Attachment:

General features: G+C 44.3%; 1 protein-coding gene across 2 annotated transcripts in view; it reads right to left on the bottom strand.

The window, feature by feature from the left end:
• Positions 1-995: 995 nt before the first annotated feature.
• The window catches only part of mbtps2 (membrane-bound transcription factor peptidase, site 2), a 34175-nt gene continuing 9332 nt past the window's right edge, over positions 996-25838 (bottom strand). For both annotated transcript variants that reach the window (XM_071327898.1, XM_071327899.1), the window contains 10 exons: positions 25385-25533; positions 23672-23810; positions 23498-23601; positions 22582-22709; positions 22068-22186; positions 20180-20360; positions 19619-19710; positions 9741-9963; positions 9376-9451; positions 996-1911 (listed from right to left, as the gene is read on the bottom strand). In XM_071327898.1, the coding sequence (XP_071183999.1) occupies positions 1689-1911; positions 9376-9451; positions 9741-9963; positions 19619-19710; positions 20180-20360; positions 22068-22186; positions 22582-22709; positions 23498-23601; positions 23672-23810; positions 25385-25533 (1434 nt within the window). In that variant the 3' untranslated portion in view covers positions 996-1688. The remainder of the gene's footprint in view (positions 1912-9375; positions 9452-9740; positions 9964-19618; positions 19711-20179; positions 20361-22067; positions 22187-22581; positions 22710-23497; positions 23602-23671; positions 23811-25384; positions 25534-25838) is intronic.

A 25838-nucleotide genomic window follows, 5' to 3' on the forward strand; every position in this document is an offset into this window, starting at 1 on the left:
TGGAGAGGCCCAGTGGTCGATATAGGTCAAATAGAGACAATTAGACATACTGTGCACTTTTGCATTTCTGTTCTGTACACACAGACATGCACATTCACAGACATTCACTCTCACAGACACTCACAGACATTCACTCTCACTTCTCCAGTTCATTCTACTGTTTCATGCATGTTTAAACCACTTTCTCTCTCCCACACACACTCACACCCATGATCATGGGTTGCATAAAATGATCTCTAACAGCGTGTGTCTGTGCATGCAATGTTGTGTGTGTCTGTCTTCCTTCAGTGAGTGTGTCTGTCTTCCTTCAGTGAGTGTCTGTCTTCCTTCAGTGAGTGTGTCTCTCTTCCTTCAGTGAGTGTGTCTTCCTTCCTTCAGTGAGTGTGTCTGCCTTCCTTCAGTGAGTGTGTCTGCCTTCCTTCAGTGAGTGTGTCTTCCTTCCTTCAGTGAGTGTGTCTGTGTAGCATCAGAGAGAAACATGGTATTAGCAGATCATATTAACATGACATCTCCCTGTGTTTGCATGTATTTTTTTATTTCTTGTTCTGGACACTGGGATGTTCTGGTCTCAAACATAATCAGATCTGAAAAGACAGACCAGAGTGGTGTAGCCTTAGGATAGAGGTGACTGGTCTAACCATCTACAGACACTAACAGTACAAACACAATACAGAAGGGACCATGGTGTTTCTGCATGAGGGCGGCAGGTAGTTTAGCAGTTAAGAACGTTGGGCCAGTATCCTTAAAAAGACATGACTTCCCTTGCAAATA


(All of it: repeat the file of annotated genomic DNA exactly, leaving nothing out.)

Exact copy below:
General features: G+C 44.3%; 1 protein-coding gene across 2 annotated transcripts in view; it reads right to left on the bottom strand.

The window, feature by feature from the left end:
• Positions 1-995: 995 nt before the first annotated feature.
• The window catches only part of mbtps2 (membrane-bound transcription factor peptidase, site 2), a 34175-nt gene continuing 9332 nt past the window's right edge, over positions 996-25838 (bottom strand). For both annotated transcript variants that reach the window (XM_071327898.1, XM_071327899.1), the window contains 10 exons: positions 25385-25533; positions 23672-23810; positions 23498-23601; positions 22582-22709; positions 22068-22186; positions 20180-20360; positions 19619-19710; positions 9741-9963; positions 9376-9451; positions 996-1911 (listed from right to left, as the gene is read on the bottom strand). In XM_071327898.1, the coding sequence (XP_071183999.1) occupies positions 1689-1911; positions 9376-9451; positions 9741-9963; positions 19619-19710; positions 20180-20360; positions 22068-22186; positions 22582-22709; positions 23498-23601; positions 23672-23810; positions 25385-25533 (1434 nt within the window). In that variant the 3' untranslated portion in view covers positions 996-1688. The remainder of the gene's footprint in view (positions 1912-9375; positions 9452-9740; positions 9964-19618; positions 19711-20179; positions 20361-22067; positions 22187-22581; positions 22710-23497; positions 23602-23671; positions 23811-25384; positions 25534-25838) is intronic.

A 25838-nucleotide genomic window follows, 5' to 3' on the forward strand; every position in this document is an offset into this window, starting at 1 on the left:
TGGAGAGGCCCAGTGGTCGATATAGGTCAAATAGAGACAATTAGACATACTGTGCACTTTTGCATTTCTGTTCTGTACACACAGACATGCACATTCACAGACATTCACTCTCACAGACACTCACAGACATTCACTCTCACTTCTCCAGTTCATTCTACTGTTTCATGCATGTTTAAACCACTTTCTCTCTCCCACACACACTCACACCCATGATCATGGGTTGCATAAAATGATCTCTAACAGCGTGTGTCTGTGCATGCAATGTTGTGTGTGTCTGTCTTCCTTCAGTGAGTGTGTCTGTCTTCCTTCAGTGAGTGTCTGTCTTCCTTCAGTGAGTGTGTCTCTCTTCCTTCAGTGAGTGTGTCTTCCTTCCTTCAGTGAGTGTGTCTGCCTTCCTTCAGTGAGTGTGTCTGCCTTCCTTCAGTGAGTGTGTCTTCCTTCCTTCAGTGAGTGTGTCTGTGTAGCATCAGAGAGAAACATGGTATTAGCAGATCATATTAACATGACATCTCCCTGTGTTTGCATGTATTTTTTTATTTCTTGTTCTGGACACTGGGATGTTCTGGTCTCAAACATAATCAGATCTGAAAAGACAGACCAGAGTGGTGTAGCCTTAGGATAGAGGTGACTGGTCTAACCATCTACAGACACTAACAGTACAAACACAATACAGAAGGGACCATGGTGTTTCTGCATGAGGGCGGCAGGTAGTTTAGCAGTTAAGAACGTTGGGCCAGTATCCTTAAAAAGACATGACTTCCCTTGCAAATA